Paul Wilson presents possibly the most low-key magic show at the Fringe this year, but his successes on BBC3’s The Real Hustle practically guarantee him an audience of fans. There’s a reason the TV show is namedropped in the title - it’s the allure of potentially hearing about scams and crime that gives the show an edge. Unfortunately that potential is never fulfilled.
Wilson’s jokes are few and far between and his recurring form of appearing to fail at a trick before adding a final twist becomes tired about halfway through the show – it’s patently obvious that he’s never actually going to fail. The tricks are good, restricted to the types of card tricks and bar games that fill the less interesting slots of the TV show but which are admittedly impressive in the flesh. Wilson is obviously very confident in his abilities, conning a member of the audience repeatedly and easily building tension in the small stuffy space.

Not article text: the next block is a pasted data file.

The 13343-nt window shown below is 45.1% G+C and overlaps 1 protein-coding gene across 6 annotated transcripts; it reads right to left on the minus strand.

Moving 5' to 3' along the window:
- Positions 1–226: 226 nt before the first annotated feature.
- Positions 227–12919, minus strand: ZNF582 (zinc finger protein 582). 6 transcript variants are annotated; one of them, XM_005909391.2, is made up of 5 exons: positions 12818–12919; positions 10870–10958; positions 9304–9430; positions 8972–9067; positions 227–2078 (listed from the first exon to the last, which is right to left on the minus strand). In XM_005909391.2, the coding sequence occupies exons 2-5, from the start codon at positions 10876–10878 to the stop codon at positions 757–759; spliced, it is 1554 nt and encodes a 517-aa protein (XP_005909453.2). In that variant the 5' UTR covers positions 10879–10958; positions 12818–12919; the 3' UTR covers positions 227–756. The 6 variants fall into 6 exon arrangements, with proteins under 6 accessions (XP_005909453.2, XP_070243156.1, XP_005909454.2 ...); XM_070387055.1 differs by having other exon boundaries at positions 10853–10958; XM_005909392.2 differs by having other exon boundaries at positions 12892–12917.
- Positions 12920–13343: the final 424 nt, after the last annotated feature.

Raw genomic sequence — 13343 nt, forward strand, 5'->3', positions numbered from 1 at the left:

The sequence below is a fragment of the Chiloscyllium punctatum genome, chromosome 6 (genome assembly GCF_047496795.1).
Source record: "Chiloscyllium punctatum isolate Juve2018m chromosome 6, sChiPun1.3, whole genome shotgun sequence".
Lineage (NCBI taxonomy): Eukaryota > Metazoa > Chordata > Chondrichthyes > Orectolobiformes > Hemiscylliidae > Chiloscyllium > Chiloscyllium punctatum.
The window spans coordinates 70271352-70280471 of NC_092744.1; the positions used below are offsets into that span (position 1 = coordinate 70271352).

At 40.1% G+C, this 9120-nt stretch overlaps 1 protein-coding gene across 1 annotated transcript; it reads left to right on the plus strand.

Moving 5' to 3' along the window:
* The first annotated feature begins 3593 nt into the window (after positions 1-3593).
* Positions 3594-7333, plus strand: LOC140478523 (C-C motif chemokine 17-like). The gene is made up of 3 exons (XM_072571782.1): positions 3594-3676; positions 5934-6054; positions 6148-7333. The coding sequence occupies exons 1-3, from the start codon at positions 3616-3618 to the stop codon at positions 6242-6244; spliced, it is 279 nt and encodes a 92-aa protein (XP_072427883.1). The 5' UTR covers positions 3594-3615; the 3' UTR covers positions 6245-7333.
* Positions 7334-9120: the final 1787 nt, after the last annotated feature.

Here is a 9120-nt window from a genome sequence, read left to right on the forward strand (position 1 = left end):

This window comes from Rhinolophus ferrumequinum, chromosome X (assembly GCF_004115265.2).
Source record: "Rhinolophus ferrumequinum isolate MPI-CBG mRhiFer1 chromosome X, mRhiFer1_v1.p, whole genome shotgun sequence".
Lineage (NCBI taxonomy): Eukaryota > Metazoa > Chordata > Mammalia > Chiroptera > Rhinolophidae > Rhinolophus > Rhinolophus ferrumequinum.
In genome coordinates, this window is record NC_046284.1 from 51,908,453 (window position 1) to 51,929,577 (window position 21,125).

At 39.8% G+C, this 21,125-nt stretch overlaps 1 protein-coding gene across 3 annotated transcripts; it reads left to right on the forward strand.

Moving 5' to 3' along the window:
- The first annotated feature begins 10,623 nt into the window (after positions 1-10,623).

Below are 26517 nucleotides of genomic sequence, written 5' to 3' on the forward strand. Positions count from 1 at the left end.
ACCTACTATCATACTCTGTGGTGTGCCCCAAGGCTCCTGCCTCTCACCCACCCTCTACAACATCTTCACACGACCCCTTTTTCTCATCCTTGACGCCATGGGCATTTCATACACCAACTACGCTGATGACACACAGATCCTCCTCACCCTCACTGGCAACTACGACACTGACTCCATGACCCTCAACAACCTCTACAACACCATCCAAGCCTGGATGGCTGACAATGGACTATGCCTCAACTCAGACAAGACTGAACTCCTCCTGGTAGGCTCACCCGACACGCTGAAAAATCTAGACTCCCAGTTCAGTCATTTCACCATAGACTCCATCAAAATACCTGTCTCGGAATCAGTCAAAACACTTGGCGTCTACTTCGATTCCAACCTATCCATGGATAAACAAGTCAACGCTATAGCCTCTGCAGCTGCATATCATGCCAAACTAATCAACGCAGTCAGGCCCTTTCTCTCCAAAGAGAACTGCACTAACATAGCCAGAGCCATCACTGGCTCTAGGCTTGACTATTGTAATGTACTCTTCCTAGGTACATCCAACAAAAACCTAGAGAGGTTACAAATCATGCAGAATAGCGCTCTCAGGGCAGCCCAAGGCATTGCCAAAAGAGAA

Throughout the show Wilson provides short stories about the tricks he’s performing and the magicians who came up with them. Only once or twice are we treated to an anecdote of his very own and this is a problem. For a show with ‘Confessions’ in the title there’s little that’s personal in Wilson’s set; the show feels almost as impersonal as his TV appearances. Those members of the audience who were asked to participate no doubt felt it was an interactive experience, but anyone not in the front row might struggle to engage in the close-up sleight of hand that is clearly Wilson’s speciality. However, Wilson still has plenty of charisma and an air of deviousness that can carry the show through its duller moments and the fan base that will make up the majority of his audience need little impressing.